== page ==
Por eso estamos exhortando a que se unan a nuestra delegada Vilma Vélez, en un perímetro de amor, en torno a ella y su familia, este domingo 26 de febrero 2006 a las 6:30 de la mañana en Plaza Ferram, frente a Pueblo Xtra, en donde partirán las guaguas que salen para la gran Marcha contra el FBI, frente a la Corte Federal. Le pedimos a nuestra gente que apoyen y acompañen a Vilma en esta marcha junto al MINH y otras organizaciones sindicales, civicas y religiosas e independentistas. Hacemos un llamado a que nos movilicemos a condenar estos actos de atropello . DETENGAMOS LA CRIMINALIZACION DE LA LUCHA INDEPENDENTISTA! NO MAS ABUSOS DEL FBI NO MAS COLONIA





Por la Redacción de APM

En la polémica entre Uruguay y Argentina por las plantas de Fray Bentos no se dice toda la verdad. Le hacen la vista gorda al monocultivo, el latifundio y la contaminación.

Se puede hacer un juego consistente en reemplazar la palabra papeleras por monocultivo sojero, y donde se lea dióxido de sulfuro se borre para escribir herbicidas y plaguicidas. Esa es la propuesta del siguiente análisis, publicado días pasado por el servicio informativo de la Secretaría Latinoamericana de Unión Internacional de Trabajadores de la Alimentación y la Agricultura (Rel- Uita).

Se refiere a la falta de transparencia que se registra en torno a la controversia entre Buenos Aires y Montevideo, sobre la instalación y puesta en marcha de dos megafábricas de pasta de celulosa en la localidad uruguaya de Fray Bentos, sobre la margen oriental del río Uruguay, en la frontera con Argentina.

Se notará entonces que lo único que cambia entre una situación y otra es el discurso del gobierno provincial de Entre Ríos (Argentina). Allí, la mayoría de los vecinos de la ciudad de Gualeguaychú, que se encuentra ubicada frente a Fray Bentos, se constituyeron en Asamblea Ciudadana y hace varias semanas que mantienen cortado el puente internacional que une a ambos países. En defensa del medio ambiente, exigen las suspensión de la obras puestas en marcha por las empresas Botnia, de Finlandia, y Enre, de España.

Para ser más precisos, lo que cambiará es que frente al tema de las papeleras hay discurso mientras que ante el denunciado drama del monocultivo arrasador de la tierra y concentrador de la riqueza hay silencio oficial, señala el artículo de Rel-Uita. Lo extraño del caso es que el gobierno reproduce argumentos de los ambientalistas a los que ignora cuando cuestionan algo que le toca.

jueves, febrero 23, 2006

ALAI AMLATINA 21/02/2006, Managua.- Las organizaciones de la Vía Campesina, movimiento internacional de campesinos y campesinas, pequeños y medianos productores, mujeres rurales, indígenas, sin tierra, jóvenes rurales y trabajadores agrícolas de Asia, África, Europa y el continente americano, consideramos de mucha importancia la realización de Conferencia de Reforma Agraria y Desarrollo Rural que se desarrollará del 7 al 10 de marzo en Porto Alegre, Brasil.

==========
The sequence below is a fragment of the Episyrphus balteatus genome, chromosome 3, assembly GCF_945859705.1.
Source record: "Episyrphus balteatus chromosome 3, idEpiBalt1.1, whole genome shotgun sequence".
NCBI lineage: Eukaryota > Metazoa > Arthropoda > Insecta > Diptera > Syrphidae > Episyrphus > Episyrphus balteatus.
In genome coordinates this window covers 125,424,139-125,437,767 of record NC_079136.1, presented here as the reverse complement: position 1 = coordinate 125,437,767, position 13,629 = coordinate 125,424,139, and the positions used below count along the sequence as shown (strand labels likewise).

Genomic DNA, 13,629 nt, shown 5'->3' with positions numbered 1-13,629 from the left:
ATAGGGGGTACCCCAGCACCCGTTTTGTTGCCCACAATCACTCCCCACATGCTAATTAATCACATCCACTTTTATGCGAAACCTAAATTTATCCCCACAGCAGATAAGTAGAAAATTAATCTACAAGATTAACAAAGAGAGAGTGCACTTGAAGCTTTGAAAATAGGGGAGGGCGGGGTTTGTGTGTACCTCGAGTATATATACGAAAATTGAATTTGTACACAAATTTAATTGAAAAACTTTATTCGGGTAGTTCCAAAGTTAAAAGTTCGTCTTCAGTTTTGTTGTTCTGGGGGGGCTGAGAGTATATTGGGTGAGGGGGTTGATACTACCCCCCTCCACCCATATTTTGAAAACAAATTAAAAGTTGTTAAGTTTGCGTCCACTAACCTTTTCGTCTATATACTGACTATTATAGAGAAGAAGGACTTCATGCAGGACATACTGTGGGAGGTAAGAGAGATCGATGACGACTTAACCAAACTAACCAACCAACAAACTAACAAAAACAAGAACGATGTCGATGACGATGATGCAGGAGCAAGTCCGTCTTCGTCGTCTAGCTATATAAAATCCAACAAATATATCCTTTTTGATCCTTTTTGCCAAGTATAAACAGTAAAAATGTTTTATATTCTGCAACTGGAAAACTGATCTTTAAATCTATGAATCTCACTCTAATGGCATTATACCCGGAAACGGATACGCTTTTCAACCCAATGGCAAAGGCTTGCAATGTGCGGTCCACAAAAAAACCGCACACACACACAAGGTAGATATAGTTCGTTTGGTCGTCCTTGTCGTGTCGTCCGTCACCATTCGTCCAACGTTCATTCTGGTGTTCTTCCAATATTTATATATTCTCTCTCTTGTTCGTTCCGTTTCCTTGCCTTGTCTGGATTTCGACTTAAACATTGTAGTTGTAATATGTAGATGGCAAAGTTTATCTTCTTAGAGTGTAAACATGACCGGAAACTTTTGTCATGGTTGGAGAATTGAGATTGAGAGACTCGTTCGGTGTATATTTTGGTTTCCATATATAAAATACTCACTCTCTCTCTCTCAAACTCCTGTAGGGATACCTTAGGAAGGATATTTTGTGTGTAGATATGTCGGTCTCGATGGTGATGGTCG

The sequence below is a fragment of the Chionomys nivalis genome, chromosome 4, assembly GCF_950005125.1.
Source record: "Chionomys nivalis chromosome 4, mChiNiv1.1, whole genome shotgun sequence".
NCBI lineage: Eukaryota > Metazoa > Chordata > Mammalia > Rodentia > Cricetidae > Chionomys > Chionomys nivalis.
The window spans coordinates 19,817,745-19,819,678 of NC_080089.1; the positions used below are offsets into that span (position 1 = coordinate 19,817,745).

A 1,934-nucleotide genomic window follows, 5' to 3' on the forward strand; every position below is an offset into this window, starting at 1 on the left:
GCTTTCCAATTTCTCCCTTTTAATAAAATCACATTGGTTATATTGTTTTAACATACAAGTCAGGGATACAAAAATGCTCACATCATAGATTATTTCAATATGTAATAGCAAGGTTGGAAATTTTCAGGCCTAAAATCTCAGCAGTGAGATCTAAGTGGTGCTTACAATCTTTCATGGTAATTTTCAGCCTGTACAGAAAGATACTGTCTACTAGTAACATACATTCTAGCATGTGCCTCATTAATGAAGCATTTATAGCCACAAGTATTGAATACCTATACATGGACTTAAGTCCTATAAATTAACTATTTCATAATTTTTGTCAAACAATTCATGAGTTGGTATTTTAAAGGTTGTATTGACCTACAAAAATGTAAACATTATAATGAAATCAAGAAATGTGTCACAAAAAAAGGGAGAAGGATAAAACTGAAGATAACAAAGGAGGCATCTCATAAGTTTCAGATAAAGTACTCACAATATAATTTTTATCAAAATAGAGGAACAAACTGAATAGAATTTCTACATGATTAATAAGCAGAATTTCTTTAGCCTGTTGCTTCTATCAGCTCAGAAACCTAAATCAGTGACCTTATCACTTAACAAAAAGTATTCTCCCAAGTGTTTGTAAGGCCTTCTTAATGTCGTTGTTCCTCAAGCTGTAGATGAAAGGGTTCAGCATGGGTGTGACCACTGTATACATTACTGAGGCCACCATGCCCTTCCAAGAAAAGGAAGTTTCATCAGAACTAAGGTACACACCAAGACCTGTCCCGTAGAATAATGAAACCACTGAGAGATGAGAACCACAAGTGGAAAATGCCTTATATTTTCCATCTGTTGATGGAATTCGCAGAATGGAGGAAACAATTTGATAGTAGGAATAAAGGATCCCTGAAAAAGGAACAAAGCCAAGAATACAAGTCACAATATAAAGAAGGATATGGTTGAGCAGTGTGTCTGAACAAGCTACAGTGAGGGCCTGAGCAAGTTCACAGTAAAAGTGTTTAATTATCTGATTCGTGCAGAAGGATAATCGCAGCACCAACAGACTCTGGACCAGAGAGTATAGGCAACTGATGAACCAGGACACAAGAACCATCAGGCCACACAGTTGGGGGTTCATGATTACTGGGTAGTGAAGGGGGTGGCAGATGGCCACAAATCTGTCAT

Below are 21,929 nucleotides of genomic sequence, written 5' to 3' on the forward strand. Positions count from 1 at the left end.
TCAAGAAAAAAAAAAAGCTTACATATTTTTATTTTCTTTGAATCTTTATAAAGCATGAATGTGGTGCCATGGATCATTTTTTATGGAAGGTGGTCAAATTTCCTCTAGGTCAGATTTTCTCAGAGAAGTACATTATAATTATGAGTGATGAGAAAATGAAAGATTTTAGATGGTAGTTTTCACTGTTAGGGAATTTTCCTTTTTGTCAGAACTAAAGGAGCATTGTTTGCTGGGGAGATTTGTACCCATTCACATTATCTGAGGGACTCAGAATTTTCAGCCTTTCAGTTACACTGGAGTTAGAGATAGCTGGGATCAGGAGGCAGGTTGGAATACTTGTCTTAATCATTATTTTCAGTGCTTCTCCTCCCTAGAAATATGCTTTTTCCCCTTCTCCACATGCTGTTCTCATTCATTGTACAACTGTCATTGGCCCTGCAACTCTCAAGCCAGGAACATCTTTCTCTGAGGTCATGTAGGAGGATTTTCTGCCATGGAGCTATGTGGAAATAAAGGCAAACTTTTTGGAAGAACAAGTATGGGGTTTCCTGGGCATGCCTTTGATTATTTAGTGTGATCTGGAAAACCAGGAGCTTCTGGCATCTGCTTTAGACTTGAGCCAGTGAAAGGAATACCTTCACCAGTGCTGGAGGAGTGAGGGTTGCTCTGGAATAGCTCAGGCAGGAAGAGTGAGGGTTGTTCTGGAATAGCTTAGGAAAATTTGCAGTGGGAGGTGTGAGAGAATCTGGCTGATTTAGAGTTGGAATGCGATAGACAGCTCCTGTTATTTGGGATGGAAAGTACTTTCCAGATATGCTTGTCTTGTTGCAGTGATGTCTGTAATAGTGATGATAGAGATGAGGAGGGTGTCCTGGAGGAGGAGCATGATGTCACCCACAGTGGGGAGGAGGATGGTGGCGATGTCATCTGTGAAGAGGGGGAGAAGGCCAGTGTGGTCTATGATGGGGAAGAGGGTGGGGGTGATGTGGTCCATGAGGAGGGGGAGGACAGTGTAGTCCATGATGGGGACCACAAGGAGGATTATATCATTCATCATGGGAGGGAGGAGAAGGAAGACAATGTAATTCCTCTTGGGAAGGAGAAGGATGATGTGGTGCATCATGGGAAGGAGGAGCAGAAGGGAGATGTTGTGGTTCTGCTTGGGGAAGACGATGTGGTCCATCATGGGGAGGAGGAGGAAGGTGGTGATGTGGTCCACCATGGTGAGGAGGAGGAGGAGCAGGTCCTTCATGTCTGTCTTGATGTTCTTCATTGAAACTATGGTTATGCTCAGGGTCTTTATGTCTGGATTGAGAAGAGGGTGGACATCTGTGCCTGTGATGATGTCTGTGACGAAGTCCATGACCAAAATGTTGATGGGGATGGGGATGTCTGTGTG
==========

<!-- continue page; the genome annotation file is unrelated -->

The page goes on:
Después de dos décadas de la última conferencia en 1979, la Organización de las Naciones Unidas para la Agricultura y la Alimentación (FAO, por sus siglas en inglés), en coordinación con el gobierno de Brasil, se plantean impulsar esta conferencia, en consecuencia reconocemos que su aporte nos indica que la Reforma Agraria viene de regreso, que es una de las más importantes tareas que deben promover los gobiernos, agencias internacionales y el movimientos social para erradicar el hambre y la pobreza.

¿Que Reforma Agraria exigimos?

Una Reforma Agraria genuina e integral, que incorpore una cosmovisión entre el espacio, el territorio, el agua y la biodiversidad, una Reforma Agraria que empiece por un amplio proceso de distribución de la propiedad de la tierra. La posesión y uso de la tierra deben estar subordinados al principio de que sólo tiene derecho a la tierra, quien en ella trabaja, depende de ella y en ella reside con su familia.

Una Reforma Agraria que ayude a la reinserción de los campesinos a su tierra y que regule la migración campo - ciudad y a terceros países.

La Reforma Agraria no es sólo reparto de tierras, su aplicación implica el desarrollo humano, la generación de empleos, la producción campesina de alimentos para abastecer el mercado local.

Defendemos el principio de la propiedad social de la tierra. No puede haber especulación, y se debe impedir que las empresas capitalistas (industriales, comerciales, financieras) se apoderen de grandes extensiones de tierra.

Toda reforma agraria genuina e integral se caracteriza por democratizar la estructura agraria, lo que presupone transformar las relaciones de poder económico y político, causantes de la reproducción de la concentración agraria.

Esta reforma agraria, debe prohibir la mercantilización del derecho a producir y a realizar un control de la producción que limite la producción especializada para la exportación y que garantice la soberanía alimentaria de sus respectivos pueblos.

Mientras la política redistributiva implica, antes que todo, la desapropiación obligatoria de tierras privadas que no cumplen su función social. Redistribuir tierra y poder, alterando las relaciones de fuerza en la sociedad en favor del campesinado y de las coaliciones que la apoyan, nada tiene que ver con las transacciones patrimoniales privadas financiadas por el Estado.